As a member of the Legislative Assembly I had the honour of having the best constituency assistant in the province, Heather Kuntz. She is now my assistant in Regina—Lewvan. She is a tireless advocate for the people of Regina. She works very hard on case files, and she is honestly one of my strongest supporters.

I always make the comment that she has been one of the women who has been in my life the longest. She has been with me for eight years and my wife has been with me for 10 years, so she is like an auntie to our three young kids. She is not only a great supporter and worker, but a confidante and a very good friend. I thank Heather for all the work she has done for us over the last eight years. I am very lucky to have her heading up our office in Regina and helping the people of Regina—Lewvan.

It comes down to having so many good people on our team. Mike Emiry, his wife Taryn and my good friends Dustin and Ali are auntie and uncle to my kids, and they helped support us throughout the campaign. When Larissa and I were out doing events or functions, they were there to look after the kids. My kids are very lucky to have two people in their life who love them so much. I thank Dustin and Ali for all they have done for our family.

It is an honour to rise and thank people who helped us get here. Obviously, the people who help us the most are our families. Without the support of a spouse, there is no one in this chamber who can do this job. I am very fortunate to have an amazing woman by my side.

Larissa is by far my strongest advocate. She also gives me advice from time to time and makes sure, for example, that I wear the right suit with the right tie. It is always good to have a wardrobe consultant. I appreciate everything she does for us.

Over the last eight years, we have had three children together. We have won three campaigns, two nominations and gone through a couple of leadership races. She has been by my side through it all. She has also finished her degree, finished an MBA and worked full time as well. She is an amazing woman and I am lucky enough that I convinced her to share a life together.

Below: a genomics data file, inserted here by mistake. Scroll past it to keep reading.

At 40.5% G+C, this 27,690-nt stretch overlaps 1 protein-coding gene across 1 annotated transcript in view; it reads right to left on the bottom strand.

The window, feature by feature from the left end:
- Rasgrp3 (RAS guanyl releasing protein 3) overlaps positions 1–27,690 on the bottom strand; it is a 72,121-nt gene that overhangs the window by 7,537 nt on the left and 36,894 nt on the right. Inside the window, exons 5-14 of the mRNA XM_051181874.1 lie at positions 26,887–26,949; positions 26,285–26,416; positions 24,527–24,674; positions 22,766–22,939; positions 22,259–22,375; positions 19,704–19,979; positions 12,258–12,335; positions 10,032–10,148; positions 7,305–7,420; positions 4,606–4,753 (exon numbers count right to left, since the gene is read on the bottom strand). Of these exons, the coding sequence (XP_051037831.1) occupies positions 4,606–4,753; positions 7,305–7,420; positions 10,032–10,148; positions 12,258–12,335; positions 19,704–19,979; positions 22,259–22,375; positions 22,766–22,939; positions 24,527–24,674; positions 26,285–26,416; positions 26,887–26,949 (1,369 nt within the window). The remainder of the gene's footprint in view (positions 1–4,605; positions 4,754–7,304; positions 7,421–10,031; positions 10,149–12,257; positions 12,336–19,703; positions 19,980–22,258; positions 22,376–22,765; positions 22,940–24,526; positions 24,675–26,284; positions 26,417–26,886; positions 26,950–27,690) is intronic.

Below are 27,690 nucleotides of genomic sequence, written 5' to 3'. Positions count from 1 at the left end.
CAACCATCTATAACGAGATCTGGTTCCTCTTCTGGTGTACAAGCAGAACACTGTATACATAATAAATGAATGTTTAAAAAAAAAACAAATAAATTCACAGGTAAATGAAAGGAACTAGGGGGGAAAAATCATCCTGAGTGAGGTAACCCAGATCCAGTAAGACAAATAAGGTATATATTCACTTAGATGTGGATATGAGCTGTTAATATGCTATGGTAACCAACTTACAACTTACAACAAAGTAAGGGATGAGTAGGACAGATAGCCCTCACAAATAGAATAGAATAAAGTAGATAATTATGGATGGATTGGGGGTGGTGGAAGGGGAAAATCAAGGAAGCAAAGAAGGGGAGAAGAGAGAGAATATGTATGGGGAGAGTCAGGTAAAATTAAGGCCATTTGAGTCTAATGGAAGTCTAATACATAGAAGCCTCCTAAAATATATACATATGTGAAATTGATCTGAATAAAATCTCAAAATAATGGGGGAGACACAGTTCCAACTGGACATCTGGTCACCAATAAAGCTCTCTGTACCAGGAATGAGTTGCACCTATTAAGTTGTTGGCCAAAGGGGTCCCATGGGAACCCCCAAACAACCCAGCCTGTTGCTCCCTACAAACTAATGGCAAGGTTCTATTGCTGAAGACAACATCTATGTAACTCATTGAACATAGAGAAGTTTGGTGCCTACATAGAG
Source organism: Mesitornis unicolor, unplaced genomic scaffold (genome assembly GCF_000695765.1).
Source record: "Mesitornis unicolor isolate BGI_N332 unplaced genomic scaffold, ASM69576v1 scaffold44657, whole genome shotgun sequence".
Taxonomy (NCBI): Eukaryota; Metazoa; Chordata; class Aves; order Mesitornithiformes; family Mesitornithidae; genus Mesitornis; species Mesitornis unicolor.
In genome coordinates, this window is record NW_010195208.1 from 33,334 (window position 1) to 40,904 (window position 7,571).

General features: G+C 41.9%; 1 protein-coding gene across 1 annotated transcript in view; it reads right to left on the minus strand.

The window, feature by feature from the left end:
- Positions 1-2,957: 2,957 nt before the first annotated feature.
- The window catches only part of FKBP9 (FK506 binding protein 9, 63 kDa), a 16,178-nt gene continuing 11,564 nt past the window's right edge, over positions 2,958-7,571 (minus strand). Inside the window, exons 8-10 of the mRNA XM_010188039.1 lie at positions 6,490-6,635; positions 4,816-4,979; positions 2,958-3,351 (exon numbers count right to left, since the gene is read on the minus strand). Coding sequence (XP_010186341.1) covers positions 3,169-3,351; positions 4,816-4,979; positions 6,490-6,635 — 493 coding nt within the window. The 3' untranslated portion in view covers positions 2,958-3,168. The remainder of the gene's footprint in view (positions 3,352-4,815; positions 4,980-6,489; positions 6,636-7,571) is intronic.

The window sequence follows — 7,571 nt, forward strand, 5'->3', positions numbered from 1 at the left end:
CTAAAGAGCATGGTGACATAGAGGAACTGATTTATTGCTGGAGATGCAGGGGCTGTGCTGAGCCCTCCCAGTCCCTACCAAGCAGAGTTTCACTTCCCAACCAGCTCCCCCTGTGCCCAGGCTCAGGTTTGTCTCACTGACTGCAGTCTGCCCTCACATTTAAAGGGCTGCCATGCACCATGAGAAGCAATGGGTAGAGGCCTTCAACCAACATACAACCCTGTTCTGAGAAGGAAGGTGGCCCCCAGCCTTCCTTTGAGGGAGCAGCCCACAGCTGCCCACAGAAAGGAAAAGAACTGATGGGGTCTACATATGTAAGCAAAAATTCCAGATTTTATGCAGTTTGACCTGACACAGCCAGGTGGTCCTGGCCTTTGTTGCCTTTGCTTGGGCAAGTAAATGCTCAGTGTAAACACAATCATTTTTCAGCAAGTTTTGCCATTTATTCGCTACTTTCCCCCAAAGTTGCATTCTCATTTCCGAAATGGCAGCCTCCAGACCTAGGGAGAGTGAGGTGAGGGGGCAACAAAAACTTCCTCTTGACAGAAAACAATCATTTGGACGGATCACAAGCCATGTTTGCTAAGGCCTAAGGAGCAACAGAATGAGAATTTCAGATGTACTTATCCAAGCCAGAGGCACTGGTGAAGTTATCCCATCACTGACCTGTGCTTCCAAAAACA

People always say, “Congratulations on marrying up,” and I say, yes, I definitely did. If one does not, that is silly. I appreciate her and she obviously means the world to me. We have three young children under six: Nickson is six years old, Claire is four and Jameson turns three on January 2.

I believe the reason most of us get into this job and commit to public service is to make things better for the next generation, and that is an example I set in our household. We do this job so that our children have better opportunities going forward and into the future. I think that everyone in the House is in it for those reasons, to make sure that we have a better environment for our children and great job opportunities, so that they can be more successful than we are.

I would say to Nickson, Claire and Jameson that dad is coming home in exactly four hours. I cannot wait to be home and spend some time with the family. I think Nickson has hockey practice tonight, so I hope he makes sure to skate hard and keeps his stick on the ice. I love him very much.

Obviously, there has been a lot going on over the last 24 hours for our party. I have known the member for Regina—Qu'Appelle for a long time. I want to thank him and his wife Jill for all they have done for the Conservative Party of Canada. He was a strong leader. When Premier Wall gave his farewell speech in the legislature, he said that one thing all politicians should aspire to do is leave things better than they found them. The member for Regina—Qu'Appelle did that for the Conservative Party, so I thank him very much for everything he has done over the last 14 years for us.

I took some time to go over the throne speech. I want to talk about what is and is not in it. One thing I saw was the lowering of taxes for Canadians. I hope that the members opposite fulfill that commitment. What I heard on the doorsteps during the last campaign was that it is getting harder to get by in Regina—Lewvan. The constituents there are feeling overtaxed and that, each month, there is less money left at the end of the month.

As a government, I hope the Liberals across the aisle will commit to lowering taxes. I know they said they were going to lower it by $300-some by 2023, but on the flip side, they are also going to increase CPP commitments to $600. Therefore, if they are going to lower taxes by around $300 and raise them by $600, that leaves less money in the pockets of Canadians, which is like giving with one hand and taking with the other. Across Regina—Lewvan, people want to see a commitment to making life more affordable for Canadians across the country. The throne speech does mention lowering taxes. I hope that is something the government will commit to and fulfill.

There were a few things that were not in the throne speech, such as Saskatchewan, Alberta, the oil and gas sector and agriculture. These are all important to our constituents in Regina—Lewvan. The fact those words were not in the throne speech speaks volumes.

On election night, I remember watching the Prime Minister say, I am listening. I hear your frustrations in western Canada. I looked through the throne speech to see if he was going to follow through on that commitment and I saw nothing. It totally bypasses western Canada. We sent 14 strong MPs from Saskatchewan and 33 from Alberta. There is not a Liberal who won a seat in those two provinces.